The skin is our largest organ, so it makes sense that skin cancer is by far the most common type of cancer. The American Cancer Society estimates that 96,480 new melanomas will be diagnosed (about 57,220 in men and 39,260 in women) in 2019.
If you are looking forward to spending lots of time outdoors in the next few months, it is important that you take the proper steps to protect your skin.
According to Dr. Leah Jacob, a board-certified dermatologist at Tulane Dermatology & Multispecialty Clinic, skin cancer can be prevented by working skin safety into your daily routine. Here are her suggestions:
1. Apply sunscreen with SPF 30 before going outdoors.
2. Choose shade over direct sun.
3. Reapply sunscreen every two hours as your skin absorbs it.
4. Stay protected while driving. “Your car windows may block some UVB rays, but most auto glass still allows the penetration of UVA rays,” Dr. Jacob says. “It’s always a good idea to keep a bottle of sunscreen in your car.”
5. Apply sun protection to your lips, scalp and hands. “Make sure you apply sunscreen up to the edge of your lips, or ‘vermillion,’ or use a SPF lip balm under your lipstick or gloss,” she says. “Your scalp and hands are constantly exposed to sunlight, so make sure you remember to apply sunscreen to your hands.”
Dr. Jacob’s areas of expertise are in general dermatology, cosmetic dermatology and skin cancer screening. As she explains the types of skin cancers, she also cautions that melanoma is on the rise. “Most suspicious moles and skin tags are normal or can be diagnosed as less invasive basal or squamous cell cancers,” she says. “These cancers can nearly always be removed without further treatment. If you are diagnosed with melanoma, you will need to have more frequent skin checks. If found early and treated, the cure rate for melanoma is excellent, however, melanoma can spread quickly and even become deadly.”
According to Dr. Jacob, especially if you have a family or personal history of skin cancer, you should be more diligent in checking your body for new growths, or changes in existing moles or marks. In between your appointments with your dermatologist, know your ABCDEs of moles so that you can spot signs of trouble:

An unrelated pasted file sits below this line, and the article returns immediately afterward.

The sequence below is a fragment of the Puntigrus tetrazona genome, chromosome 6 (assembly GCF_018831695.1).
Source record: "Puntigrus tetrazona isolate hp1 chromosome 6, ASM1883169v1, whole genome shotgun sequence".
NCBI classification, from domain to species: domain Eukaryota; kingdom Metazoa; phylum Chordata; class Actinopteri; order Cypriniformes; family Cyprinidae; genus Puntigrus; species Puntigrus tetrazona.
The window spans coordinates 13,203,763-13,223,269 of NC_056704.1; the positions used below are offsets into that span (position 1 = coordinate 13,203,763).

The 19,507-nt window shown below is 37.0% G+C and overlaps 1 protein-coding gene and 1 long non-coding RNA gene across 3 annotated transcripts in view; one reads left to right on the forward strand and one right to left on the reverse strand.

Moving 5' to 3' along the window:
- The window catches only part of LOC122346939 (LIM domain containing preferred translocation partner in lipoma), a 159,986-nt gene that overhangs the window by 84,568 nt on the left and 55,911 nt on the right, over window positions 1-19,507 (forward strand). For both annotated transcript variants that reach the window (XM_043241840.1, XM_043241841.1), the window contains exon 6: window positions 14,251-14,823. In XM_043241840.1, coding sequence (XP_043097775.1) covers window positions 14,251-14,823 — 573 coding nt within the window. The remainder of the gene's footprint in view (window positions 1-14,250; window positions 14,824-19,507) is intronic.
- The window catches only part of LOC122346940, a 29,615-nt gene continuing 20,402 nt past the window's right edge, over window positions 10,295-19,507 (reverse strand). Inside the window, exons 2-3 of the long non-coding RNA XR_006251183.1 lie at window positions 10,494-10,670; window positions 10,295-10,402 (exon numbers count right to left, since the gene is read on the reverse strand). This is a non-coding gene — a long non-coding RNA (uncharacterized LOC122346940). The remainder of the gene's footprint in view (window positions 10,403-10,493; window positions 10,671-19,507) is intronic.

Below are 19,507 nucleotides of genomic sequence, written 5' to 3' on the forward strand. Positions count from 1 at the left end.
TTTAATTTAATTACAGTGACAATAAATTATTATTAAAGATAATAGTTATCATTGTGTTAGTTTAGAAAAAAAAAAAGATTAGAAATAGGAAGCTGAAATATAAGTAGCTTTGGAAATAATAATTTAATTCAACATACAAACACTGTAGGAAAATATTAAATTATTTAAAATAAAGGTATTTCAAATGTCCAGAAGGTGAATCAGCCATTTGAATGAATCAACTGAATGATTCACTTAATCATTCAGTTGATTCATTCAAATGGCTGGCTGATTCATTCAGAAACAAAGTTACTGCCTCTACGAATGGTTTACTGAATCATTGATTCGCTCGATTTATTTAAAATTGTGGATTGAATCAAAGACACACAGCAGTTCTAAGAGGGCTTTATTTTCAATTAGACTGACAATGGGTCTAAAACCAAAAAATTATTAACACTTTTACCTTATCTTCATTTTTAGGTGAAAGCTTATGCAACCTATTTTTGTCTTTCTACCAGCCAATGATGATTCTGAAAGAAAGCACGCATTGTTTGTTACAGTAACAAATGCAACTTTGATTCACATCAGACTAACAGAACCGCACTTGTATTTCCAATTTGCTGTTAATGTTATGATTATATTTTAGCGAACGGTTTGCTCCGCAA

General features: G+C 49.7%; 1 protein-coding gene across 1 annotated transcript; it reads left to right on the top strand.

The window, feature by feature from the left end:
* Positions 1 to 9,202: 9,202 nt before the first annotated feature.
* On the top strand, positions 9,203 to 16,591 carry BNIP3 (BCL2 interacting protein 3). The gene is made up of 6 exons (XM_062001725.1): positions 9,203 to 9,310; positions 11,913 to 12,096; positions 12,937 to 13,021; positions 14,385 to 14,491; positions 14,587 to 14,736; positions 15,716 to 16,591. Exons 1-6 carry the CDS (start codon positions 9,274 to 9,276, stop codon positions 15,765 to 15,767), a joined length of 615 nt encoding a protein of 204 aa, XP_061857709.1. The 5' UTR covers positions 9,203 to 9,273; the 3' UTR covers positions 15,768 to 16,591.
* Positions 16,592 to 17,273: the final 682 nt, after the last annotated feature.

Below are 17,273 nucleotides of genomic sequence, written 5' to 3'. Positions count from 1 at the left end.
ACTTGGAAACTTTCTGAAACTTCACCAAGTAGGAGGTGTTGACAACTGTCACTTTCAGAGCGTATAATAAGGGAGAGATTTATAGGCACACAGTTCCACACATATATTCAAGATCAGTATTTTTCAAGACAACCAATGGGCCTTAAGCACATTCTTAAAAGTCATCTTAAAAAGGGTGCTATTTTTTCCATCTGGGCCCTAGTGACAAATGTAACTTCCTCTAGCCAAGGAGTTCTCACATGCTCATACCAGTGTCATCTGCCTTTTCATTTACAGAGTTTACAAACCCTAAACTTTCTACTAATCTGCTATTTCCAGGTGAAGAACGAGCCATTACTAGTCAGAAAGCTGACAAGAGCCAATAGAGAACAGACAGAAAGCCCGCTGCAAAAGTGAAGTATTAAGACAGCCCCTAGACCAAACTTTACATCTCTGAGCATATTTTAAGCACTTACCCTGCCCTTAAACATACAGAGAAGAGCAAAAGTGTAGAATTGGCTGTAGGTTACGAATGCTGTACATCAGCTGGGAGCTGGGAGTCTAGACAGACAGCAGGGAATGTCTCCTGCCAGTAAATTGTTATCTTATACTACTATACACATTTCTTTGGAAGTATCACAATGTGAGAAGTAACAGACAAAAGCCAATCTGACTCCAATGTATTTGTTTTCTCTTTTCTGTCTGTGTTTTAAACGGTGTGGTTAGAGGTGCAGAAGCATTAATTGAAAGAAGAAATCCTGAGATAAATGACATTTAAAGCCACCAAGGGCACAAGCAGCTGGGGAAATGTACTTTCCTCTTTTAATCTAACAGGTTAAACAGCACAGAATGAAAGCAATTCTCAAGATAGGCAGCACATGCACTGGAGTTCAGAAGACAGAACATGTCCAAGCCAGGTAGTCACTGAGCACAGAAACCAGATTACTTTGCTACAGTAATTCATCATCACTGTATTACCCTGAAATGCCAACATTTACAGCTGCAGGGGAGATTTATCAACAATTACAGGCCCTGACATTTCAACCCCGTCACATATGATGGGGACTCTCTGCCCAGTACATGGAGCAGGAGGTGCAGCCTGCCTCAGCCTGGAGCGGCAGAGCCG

Asymmetry: One half is unlike the other half
Border: A curved, irregular or blurry border
Color: Varied areas of color — different shades of tan, brown, black, red and sometimes even blue
Diameter: Larger than the diameter of a pencil eraser (usually)
Evolving: Changes in shape, color or size
“If, during your self-checkup, your find a mole that is flaking, bleeding, oozing, itchy, painful or tender, schedule an appointment with your dermatologist,” she says. “I tell my patients, don’t guess, have it checked.”
Avoiding Skin Cancer
Everyone, regardless of culture or skin tone, is susceptible to skin cancer. People who work in the sun, burn easily, have light hair or skin and have a family history of skin cancers are especially vulnerable. Dr. Jacob, provides the following reminders:
Limit sun exposure, especially between 10 a.m. and 4 p.m.
Wear a hat and long sleeves when you are out at mid-day.
Use a skin cancer foundation — approved sunscreen with SPF of at least 15.
Avoid tanning beds entirely.
Protect children. Preventing skin cancer starts early.
Although in theory the SPF that we see followed by a number on every bottle of sunscreen refers to the length of time you can stay in the sun, it is important to remember that no sunscreen will stay on your skin for more than two hours.
On why she became a doctor: “I loved science as a child and my interest in medicine began in high-school when I shadowed a doctor during one of our school breaks,” Dr. Jacob says. “I think that sparked my interest in the medical profession. Early on in my career I will never forget a young high-school patient that I treated. He came in with severe acne and he was very depressed. He would not even look me in the eye. Then, several months later, I watched as his personality changed and he became more comfortable in his own skin. It made me realize the impact we have on our patients’ lives.”
On her work at Tulane: “Today I continue to be inspired by the high caliber of faculty dermatologists that I work with daily,” Dr. Jacob says. “There is great collaboration here.”
Dr. Jacob completed her residency at Tulane University School of Medicine in Dermatology and trained under Dr. Erin E. Boh, M.D., PhD, FAAD. After five years in private practice she returned to Tulane in 2013 and now treats patients at all ages at Tulane Dermatology Downtown and Tulane Dermatology & Multispecialty Clinic.
Tulane Doctors – Dermatology – Covington
101 E. Judge Tanner Blvd., Ste. 406
Covington, LA 70433
Tulane Hospital – Dermatology – Downtown
1415 Tulane Ave., 5th Floor
New Orleans, LA 70112
MEDICAL SCHOOL: Louisiana State University Health Sciences Center New Orleans
RESIDENCY: Tulane University School of Medicine, Dermatology
BOARD CERTIFIED: American Board of Dermatology, General Dermatology, Cosmetic Dermatology and Skin Cancer Screening